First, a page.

Part 1 - Hardware

How to use gPhotoShow to build a large digital picture frame which is perfect for all photographers

How to use gPhotoShow to build a large digital picture frame which is perfect for all photographers


This is the story of a recent DIY project of mine. In my free time I like to take photographs of landscapes, nature and of couse my family. With the arrival of digital photography, after a quick review, most of the photos remain hidden on hard drives so I thought why not use the software I developed and an unused monitor to see the photos when we are at home?

Hardware - PC

Since gPhotoShow is a windows based software I needed a mini pc able to run Windows 10. Nowadays almost any pc is powerful enough to run gPhotoShow, so I searched Amazon for something suitable. A mini pc or pc stick based on Intel Celeron or Atom Z8350 are the best choices, Celeron is more powerful so I preferred this one.
I found a Minisforum N40, it has an Intel Celeron N4000, a dual core cpu, 4Gb ram, 64 Gb eMMC, fanless (no noise !) plus the usual stuff (USB3, Wifi, Network) and the ability to install an SSD. SSD is quite useful, if like me, you have a huge picture library.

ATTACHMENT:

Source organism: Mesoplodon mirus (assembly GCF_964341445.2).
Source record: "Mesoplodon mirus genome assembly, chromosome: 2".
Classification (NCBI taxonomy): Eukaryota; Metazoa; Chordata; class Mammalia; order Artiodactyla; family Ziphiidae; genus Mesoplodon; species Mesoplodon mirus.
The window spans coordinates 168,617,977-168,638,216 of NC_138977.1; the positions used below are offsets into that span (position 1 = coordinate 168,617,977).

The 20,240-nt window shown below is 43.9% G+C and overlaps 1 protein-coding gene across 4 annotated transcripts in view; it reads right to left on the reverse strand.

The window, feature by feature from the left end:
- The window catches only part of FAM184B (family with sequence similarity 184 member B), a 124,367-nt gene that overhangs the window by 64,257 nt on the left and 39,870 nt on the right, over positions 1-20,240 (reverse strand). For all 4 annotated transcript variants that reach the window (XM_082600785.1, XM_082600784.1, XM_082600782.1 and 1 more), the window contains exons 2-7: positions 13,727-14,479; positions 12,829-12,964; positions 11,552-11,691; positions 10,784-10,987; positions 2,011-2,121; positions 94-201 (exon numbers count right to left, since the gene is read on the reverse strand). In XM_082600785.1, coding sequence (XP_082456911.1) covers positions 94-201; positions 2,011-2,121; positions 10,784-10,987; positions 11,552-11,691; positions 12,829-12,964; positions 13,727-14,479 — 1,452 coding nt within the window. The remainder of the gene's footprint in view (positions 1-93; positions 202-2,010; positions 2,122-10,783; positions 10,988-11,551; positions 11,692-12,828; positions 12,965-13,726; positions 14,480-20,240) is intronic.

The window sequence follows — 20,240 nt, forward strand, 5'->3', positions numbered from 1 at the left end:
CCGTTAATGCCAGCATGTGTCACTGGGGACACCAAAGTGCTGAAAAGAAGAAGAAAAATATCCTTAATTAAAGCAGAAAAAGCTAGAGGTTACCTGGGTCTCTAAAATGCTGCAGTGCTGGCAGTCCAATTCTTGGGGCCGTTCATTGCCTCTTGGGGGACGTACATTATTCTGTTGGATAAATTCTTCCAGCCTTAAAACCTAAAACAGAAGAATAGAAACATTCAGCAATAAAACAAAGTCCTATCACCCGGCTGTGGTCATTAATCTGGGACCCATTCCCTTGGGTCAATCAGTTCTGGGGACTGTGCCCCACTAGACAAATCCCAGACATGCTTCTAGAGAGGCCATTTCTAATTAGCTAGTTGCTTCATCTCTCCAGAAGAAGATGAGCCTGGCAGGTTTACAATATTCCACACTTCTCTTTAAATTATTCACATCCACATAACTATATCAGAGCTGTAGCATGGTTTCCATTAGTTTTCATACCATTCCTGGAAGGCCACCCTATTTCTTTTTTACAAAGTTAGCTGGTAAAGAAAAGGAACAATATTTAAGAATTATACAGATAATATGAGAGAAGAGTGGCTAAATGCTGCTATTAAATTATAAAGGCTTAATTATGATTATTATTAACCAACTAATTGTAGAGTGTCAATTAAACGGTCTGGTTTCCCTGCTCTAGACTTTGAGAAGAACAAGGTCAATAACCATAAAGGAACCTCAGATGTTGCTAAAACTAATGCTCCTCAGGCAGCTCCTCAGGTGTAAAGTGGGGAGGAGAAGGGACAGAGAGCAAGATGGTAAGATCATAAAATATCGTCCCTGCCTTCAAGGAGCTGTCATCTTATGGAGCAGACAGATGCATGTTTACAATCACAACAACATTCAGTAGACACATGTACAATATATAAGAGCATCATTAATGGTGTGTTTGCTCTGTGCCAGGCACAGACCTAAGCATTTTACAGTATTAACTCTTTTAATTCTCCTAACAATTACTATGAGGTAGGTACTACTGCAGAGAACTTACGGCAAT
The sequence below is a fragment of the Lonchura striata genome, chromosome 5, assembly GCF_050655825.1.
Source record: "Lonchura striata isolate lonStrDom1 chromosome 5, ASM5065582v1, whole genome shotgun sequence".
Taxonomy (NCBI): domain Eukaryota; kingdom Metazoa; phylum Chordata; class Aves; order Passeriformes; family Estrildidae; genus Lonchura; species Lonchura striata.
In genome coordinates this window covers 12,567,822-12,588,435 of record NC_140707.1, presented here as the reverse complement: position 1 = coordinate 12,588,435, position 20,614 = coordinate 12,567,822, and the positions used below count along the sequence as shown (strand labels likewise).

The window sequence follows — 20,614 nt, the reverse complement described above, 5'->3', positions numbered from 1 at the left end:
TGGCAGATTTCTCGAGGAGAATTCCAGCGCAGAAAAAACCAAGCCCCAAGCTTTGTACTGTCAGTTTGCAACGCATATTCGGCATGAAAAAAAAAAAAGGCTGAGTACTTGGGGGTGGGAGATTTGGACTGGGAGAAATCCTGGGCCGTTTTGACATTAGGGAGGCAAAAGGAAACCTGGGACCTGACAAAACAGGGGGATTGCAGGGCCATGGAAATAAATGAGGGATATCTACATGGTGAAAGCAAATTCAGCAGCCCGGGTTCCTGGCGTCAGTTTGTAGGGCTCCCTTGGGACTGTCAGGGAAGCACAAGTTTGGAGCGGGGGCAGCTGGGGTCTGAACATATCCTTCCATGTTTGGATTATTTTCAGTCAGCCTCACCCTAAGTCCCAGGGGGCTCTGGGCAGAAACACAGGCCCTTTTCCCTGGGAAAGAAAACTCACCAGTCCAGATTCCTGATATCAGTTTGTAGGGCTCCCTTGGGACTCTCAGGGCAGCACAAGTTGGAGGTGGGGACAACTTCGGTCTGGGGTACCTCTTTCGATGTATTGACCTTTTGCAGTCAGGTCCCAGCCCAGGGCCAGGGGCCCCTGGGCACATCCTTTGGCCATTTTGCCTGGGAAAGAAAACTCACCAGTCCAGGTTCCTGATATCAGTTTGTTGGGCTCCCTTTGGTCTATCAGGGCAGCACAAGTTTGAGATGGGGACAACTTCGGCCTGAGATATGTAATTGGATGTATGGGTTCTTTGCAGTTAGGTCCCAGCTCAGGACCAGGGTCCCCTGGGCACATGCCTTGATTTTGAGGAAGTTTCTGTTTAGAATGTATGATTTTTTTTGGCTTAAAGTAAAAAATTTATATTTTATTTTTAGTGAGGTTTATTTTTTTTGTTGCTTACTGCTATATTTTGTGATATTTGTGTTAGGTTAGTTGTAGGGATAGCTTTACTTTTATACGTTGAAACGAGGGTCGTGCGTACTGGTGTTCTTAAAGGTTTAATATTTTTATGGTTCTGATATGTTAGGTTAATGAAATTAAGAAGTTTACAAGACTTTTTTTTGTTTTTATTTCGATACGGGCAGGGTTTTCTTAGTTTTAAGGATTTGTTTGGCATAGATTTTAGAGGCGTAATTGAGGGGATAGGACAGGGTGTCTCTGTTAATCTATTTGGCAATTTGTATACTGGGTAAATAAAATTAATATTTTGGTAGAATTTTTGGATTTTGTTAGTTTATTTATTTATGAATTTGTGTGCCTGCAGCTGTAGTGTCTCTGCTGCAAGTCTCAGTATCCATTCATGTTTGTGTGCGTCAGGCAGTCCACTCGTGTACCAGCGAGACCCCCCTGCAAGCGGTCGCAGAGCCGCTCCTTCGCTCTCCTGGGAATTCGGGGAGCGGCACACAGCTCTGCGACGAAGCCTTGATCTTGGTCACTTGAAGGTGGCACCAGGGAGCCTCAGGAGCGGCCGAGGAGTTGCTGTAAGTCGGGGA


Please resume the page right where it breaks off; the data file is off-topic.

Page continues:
Mini PC

Hardware - Monitor

When photographers look at digital picture frames, one question comes first: What is the aspect ratio of the display?

A photographer typically works with 3:2 images from DSLR camera. Screens, however, used to be 4:3 in the early personal computer age, then moved to 16:10 and now the most commonly available are 16:9 and even wider.

Showing 3:2 photographs on a 16:9 display means cropping of 15% unless you are willing to accept ugly black bars. And that means that on many photos the image composition is messed up.

16:10 is almost 3:2 and therefore more suitable for a digital picture frame

For this project I started using an unused monitor I had at home, it's a Philips 22" with a 16:10 aspect ratio, so perfect for a picture frame.

I could also mount the mini pc on the back of the monitor

Mini pc mounted on monitor


Part 2 - Windows Settings »